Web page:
John goes on, in the narrative, to refer to his successor as separating the wheat from the chaff, via winnowing. The term winnowing fork is most likely to be the implement that the original narrative described the successor as using to do this, but older translations are very variant, for example having fan, shovel, or broom. In the Eastern Orthodox church the word was most often interpreted as broom and consequently Jesus is commonly depicted holding a broom in Eastern Orthodox iconography.[citation needed] For the same reason that John's humility in the face of Jesus is often doubted,[citation needed] John, whose movement appears to have remained far more significant at the turn of the first century than Christianity was,[citation needed] is often considered by non-Christian scholars to never to have made such a prediction about his successor, it instead being pious forgery by the authors of the synoptics.[citation needed] Species T. aestivum T. boeoticum T. compactum T. dicoccoides T. dicoccon T. durum T. monococcum T. spelta T. sphaerococcum T. timopheevii References:   ITIS 42236 2002-09-22 For the indie rock group see: Wheat (band). ... Chaff is the seed casings and other inedible plant matter harvested with cereal grains such as wheat. ... Wind winnowing is a method developed by ancient cultures for agricultural purposes. ... Eastern Orthodoxy (also called Greek Orthodoxy and Russian Orthodoxy) is a Christian tradition which represents the majority of Eastern Christianity. ...


The importance of John

An illustration of John the Baptist preaching about the Kingdom of Heaven, from the 1875 Young People's Illustrated Bible History
An illustration of John the Baptist preaching about the Kingdom of Heaven, from the 1875 Young People's Illustrated Bible History

Matthew and Luke describe Jews coming from Jerusalem, all of Judea, and the areas around the Jordan River to hear John the Baptist preach. This description is considered quite historically credible as it is backed up by Josephus. In his Antiquities of the Jews he says of John the Baptist that the others came in crowds about him, for they were very greatly moved by hearing his words [6]. At the time Josephus was writing, around 97 AD, John the Baptist seems to have been an exceptionally more significant figure than Jesus - while John is frequently mentioned, hardly anyone appears to have mentioned Jesus at all, in all of Josephus' writing, there are only two very short passages which could possibly refer to Jesus, and these are heavily disputed with most scholars seeing them as forgeries. Image File history File links Download high-resolution version (783x642, 276 KB)From the 1875 Young Peoples Illustrated Bible History from [1] File history Legend: (cur) = this is the current file, (del) = delete this old version, (rev) = revert to this old version. ... Image File history File links Download high-resolution version (783x642, 276 KB)From the 1875 Young Peoples Illustrated Bible History from [1] File history Legend: (cur) = this is the current file, (del) = delete this old version, (rev) = revert to this old version. ... For the hip-hop producer with the same name, see John the Baptist (producer). ... For other uses, see Jerusalem (disambiguation). ... Map of the southern Levant, c. ... The Jordan River runs along the border between the West Bank and the Kingdom of Jordan Northern part of the Great Rift Valley as seen from space (NASA) The Jordan River Road sign In spring The Jordan River (Hebrew: נהר הירדן nehar hayarden, Arabic: نهر الأردن nahr al-urdun) is a river in Southwest... A fanciful representation of Flavius Josephus, in an engraving in William Whistons translation of his works Josephus (37 – sometime after 100 AD/CE)[1], who became known, in his capacity as a Roman citizen, as Flavius Josephus[2], was a 1st-century Jewish historian and apologist of priestly and... Antiquities of the Jews was a work published by the Jewish historian Flavius Josephus in the year A.D. 93. ... Centuries: 1st century BC - 1st century - 2nd century Decades: 0s BC - 0s - 10s - 20s - 30s - 40s - 50s - 60s - 70s - 80s - 90s - 100s Years: 92 93 94 95 96 97 98 99 100 101 102 Events Pope Evaristus succeeds Pope Clement I Tacitus advanced to consulship. ... This article is about the veracity of Jesus existence. ... This article is part of the Jesus and history series of articles. ...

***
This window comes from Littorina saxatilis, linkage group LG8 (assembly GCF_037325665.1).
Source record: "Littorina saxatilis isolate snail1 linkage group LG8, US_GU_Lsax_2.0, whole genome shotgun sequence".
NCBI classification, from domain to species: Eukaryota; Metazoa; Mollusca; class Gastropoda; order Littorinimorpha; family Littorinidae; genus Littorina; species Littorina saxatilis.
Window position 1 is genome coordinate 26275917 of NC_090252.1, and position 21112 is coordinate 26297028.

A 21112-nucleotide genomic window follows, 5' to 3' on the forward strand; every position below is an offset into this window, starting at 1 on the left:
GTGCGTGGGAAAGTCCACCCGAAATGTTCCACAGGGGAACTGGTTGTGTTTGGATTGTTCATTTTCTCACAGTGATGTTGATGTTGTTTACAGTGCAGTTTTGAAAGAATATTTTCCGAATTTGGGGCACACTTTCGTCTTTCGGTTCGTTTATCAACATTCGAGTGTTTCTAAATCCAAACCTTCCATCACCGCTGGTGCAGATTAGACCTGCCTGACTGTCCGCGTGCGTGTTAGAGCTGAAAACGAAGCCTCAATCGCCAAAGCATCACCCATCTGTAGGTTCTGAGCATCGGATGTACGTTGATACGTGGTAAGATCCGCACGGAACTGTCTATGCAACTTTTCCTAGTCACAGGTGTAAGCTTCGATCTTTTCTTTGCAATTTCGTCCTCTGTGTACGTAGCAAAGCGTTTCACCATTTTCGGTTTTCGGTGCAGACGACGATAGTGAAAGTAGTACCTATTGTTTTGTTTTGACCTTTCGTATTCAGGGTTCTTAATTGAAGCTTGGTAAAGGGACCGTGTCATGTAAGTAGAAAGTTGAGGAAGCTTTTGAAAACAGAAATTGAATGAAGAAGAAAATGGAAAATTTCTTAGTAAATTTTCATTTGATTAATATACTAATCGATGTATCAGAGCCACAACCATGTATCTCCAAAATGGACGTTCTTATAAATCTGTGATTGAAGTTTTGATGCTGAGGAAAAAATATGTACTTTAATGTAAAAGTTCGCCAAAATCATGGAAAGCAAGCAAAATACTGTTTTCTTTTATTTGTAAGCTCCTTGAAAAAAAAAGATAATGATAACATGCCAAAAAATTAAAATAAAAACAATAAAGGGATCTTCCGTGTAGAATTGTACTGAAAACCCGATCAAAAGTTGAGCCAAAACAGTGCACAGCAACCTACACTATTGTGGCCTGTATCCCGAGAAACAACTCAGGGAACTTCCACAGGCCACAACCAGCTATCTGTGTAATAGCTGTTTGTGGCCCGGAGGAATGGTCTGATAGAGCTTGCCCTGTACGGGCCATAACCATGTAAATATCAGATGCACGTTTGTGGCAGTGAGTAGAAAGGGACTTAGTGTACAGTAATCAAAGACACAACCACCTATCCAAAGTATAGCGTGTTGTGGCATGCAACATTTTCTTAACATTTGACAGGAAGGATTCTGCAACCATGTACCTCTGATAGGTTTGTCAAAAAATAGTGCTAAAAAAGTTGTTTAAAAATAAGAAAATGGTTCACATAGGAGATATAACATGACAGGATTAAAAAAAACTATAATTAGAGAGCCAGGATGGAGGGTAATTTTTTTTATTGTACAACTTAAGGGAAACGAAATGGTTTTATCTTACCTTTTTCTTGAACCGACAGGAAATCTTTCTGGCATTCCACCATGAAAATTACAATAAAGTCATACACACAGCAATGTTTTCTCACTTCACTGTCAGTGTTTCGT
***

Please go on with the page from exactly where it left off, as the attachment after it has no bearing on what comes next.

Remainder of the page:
Unlike Luke and Mark, Matthew has John being hesitant about baptising Jesus, with John stating that Jesus should be the one baptising him, though it doesn't exactly state why. The Gospel of the Nazoraeans, a text which has very strong similarities to Matthew, adds a clarification to this story, stating that it was because of Jesus' sinlessness that John felt he was the one who should be baptised. In the environment the author of Matthew is presumed to have been writing in there would still have been many followers of John the Baptist who felt he was equal to or superior to Jesus. And while the followers of John are often presented as becoming followers of Jesus, the ancient Mandaean religion, which survives much reduced to the present day, claims to originate in a direct line from the followers of John, without being tainted by following Jesus. The Gospel of the Nazarenes is a book of the New Testament Apocrypha. ... Mandaeanism is a pre-Christian religion which has been classified by scholars as Gnostic. ...